Rosary Miscellany

Our Mother is patient and kind.

The first joyful mystery is the Annunciation.  This, of course, refers to the moment when the angel Gabriel announced to Mary that she would bear the Son of God Most High.

One often reflects on the magnitude of this announcement.  From then-Cardinal Ratzinger:

The salutation to Mary (Lk 1:28-32) is modeled closely on Zephaniah 3: 14-17: Mary is the daughter Zion addressed there, summoned to ” rejoice”, in formed [sic] that the Lord is coming to her. Her fear is removed, since the Lord is in her midst to save her. Laurentin makes the very beautiful remark on this text: “… As so often, the word of God proves to be a mustard seed…. One understands why Mary was so frightened by this message (Lk 1:29). Her fear comes not from lack of understanding nor from that small-hearted anxiety to which some would like to reduce it. It comes from the trepidation of that encounter with God, that immeasurable joy which can make the most hardened natures quake.”

Now see:  Could more than a day have passed since Mary prayed to God to send His Messiah?

Oh, how God answers prayers.


This thought has appeared elsewhere, but it warrants repeating:  The first Glorious Mystery is the Resurrection.

That’s the first mystery of glory.  A man rising from the dead.

And then there’s more…


My reflections during the Rosary are often in words, concepts.  But once, when I arrived at the Crucifixion of our Lord, words failed me, even within my mind.

Yet I had an image of Christ on the cross, so I just looked at Him.


The Luminous mysteries are unique in that they contain “The Proclamation of the Kingdom.”  But this is not a story proper – there is no clear thing happening, but a man speaking.

Still, it had to be done – Jesus had to announce the purpose for which He had come.  In that, I suppose the story, as it were, is as much about us hearing the proclamation as it was for anyone, in any time.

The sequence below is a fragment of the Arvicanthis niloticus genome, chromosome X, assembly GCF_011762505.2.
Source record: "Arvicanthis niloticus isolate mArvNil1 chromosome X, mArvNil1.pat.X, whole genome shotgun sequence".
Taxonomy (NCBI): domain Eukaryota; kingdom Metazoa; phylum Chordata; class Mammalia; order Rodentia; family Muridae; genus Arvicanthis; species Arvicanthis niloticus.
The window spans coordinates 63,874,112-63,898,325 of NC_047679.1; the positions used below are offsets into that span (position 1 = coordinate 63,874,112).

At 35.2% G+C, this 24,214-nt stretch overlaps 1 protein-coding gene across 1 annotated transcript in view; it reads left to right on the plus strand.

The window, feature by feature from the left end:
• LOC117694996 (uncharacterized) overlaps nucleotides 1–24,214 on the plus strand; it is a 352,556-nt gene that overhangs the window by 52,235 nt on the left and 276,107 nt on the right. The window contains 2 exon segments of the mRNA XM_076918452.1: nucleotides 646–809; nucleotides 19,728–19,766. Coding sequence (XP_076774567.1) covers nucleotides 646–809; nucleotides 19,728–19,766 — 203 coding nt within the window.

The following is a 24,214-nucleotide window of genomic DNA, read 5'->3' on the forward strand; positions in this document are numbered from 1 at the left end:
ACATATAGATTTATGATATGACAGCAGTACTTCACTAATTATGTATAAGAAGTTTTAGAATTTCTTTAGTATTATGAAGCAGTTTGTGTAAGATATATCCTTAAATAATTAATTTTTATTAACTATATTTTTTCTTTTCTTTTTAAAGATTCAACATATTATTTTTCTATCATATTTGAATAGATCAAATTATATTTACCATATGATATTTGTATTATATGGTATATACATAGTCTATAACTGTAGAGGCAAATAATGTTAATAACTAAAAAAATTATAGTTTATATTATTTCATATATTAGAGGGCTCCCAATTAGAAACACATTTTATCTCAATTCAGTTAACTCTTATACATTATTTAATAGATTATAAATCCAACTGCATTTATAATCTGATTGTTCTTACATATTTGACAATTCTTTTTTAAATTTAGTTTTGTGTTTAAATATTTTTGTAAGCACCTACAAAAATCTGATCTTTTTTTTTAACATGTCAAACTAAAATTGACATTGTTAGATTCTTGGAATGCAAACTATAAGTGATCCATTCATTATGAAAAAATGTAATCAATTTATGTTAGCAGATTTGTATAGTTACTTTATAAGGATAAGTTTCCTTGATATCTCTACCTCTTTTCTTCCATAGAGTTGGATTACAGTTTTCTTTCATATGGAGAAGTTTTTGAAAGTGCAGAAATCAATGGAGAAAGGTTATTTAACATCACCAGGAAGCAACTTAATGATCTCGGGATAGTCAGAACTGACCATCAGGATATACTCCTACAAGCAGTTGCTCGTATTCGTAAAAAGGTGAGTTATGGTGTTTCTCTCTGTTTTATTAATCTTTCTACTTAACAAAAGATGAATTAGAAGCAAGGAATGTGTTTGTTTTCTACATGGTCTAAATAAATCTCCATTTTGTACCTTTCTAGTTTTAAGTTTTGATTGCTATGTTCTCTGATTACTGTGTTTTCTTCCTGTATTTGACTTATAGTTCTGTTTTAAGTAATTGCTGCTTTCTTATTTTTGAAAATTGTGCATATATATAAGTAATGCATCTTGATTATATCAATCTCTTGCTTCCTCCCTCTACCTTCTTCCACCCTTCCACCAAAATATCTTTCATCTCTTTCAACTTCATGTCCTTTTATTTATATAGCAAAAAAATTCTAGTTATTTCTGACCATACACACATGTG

In other words, the Kingdom is always arriving.  What will you do with this?


“Joyful” mystery – finding of Jesus in the Temple.  Personally, I am struck by the interpretation of this event which says this is the nearest Mary came to experiencing sin, which is a loss of intimacy with God.  She, for a period of a few days, felt His absence most acutely.


The second Sorrowful Mystery – I am shaken by the fortitude of Christ at the pillar, being cut to ribbons by the centurions’ whips.

We were made – my God, You made us – with nerve endings that would give us awareness of the world around us, and also of our physical condition.  When something is harmful to our bodies, it hurts.

Here, after centuries of perfecting the art of torture, we see the full exploitation of this ostensibly useful feature:  Those nerves, down to the tenderest tissue, are slashed and ripped away from the Body.  What the body simply is, is torn away.  It is painful even in the abstract.

And for love of all the world, He does not quit, or complain, or break.


The crown of thorns represents the full ignorance of man.  You could not capture it more perfectly.


The Transfiguration sometimes strikes me – if one may speak this way – as one of the most important stories in all of Scripture.  It is the pre-resurrection assurance of glory.  It is one thing to have a voice from Heaven at the baptism – and that is enough! – but to have the same voice, and then to see the Man, resplendent in light.

It is everything short of rising from the dead.  It is a stone’s throw away from creating ex nihilo.


And finally, for now, the assumption of Mary.  By this point all of the mysteries have been lived out, before her eyes, except those which elevated her to her final glory.